It's the software... do the alternative systems you talk about have end-to-end colour management built right into every use of colour on the system? Macs do. Maybe others do, I don't know - but if they don't then just having the same hardware isn't the issue.

about two weeks ago
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iFixit Tears Apart Apple's Shiny New Retina iMac

GrahamCox Re:how do SSD's compare to HD's? (108 comments)

I think the jury's still out - SSDs haven't been in the field long enough to know how they fare in the real world. In theory, they should be better, but there are some concerns.

I recently upgraded my older 2011 iMac 27" to an SSD - I had to drop to half the original capacity but it's far, far faster and a little quieter. So even if the lifespan ended up the same as the spinning disk, it would be worth it.

By the way, "to have it fixed" does cost a lot of money, but DIY and it's obviously only as expensive as the drive. I'm not sure abut the newer iMacs, but getting into mine to swap the drive was a cinch.

about two weeks ago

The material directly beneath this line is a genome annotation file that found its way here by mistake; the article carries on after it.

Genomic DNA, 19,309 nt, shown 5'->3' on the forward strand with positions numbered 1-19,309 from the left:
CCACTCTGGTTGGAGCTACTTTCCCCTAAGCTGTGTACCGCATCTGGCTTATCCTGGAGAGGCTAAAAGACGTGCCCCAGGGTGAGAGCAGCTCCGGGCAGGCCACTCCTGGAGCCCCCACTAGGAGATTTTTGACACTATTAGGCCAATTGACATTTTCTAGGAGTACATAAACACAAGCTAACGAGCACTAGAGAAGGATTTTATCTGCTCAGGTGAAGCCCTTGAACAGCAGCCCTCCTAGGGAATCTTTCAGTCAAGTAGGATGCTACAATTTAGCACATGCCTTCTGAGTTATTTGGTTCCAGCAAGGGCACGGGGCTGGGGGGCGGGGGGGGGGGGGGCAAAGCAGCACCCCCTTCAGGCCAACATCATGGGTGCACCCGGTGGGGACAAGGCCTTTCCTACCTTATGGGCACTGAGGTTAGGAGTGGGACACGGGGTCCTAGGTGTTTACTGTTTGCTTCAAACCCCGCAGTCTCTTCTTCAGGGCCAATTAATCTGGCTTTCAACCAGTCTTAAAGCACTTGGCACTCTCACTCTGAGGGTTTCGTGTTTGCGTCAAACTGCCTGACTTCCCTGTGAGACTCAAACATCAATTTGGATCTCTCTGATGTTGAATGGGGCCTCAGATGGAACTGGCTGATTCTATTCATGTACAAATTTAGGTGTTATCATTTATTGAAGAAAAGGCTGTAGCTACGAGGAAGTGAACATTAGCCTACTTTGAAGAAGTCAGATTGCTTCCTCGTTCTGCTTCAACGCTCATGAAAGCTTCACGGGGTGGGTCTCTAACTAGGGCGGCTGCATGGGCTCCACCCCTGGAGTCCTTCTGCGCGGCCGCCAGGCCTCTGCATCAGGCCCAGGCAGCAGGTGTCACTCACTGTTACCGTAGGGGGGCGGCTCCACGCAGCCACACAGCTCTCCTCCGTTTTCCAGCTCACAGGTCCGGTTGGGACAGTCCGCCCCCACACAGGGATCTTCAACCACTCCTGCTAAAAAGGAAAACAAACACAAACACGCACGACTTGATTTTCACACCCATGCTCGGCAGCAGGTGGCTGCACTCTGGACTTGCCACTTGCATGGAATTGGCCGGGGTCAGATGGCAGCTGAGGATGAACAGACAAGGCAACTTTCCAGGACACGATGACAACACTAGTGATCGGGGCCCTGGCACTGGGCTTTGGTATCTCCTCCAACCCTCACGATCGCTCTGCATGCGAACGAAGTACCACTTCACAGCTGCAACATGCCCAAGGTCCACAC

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Apple Announces iPad Air 2, iPad mini 3, OS X Yosemite and More

GrahamCox Re:Yawn (355 comments)

Modern digital SLRs have higher res than this. e.g. my mid-range Nikon D5300 does 6000x4000, and that's not a top end camera by any means.

about two weeks ago
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Apple Announces iPad Air 2, iPad mini 3, OS X Yosemite and More

GrahamCox Re:Maybe it's just me (355 comments)

I'm surprised they're calling it "Apple Pay". I thought it would be "iPay".

Or YouPay.

about two weeks ago
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Torvalds: I Made Community-Building Mistakes With Linux

GrahamCox Re:On the Internet, nobody can hear you being subt (387 comments)

If people took the trouble to learn a little bit of basic punctuation, this phrase would be wrong. It's easy to be subtle using the written word, look at the thousands and thousands of published books by professional writers.

Only if you insist on using pointless shorthand and writing like a hyperactive 10-year-old is lack of subtlety a problem.

about two weeks ago
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When will the first successful manned Mars mission happen?

GrahamCox Re:oil discovery = terraforming (219 comments)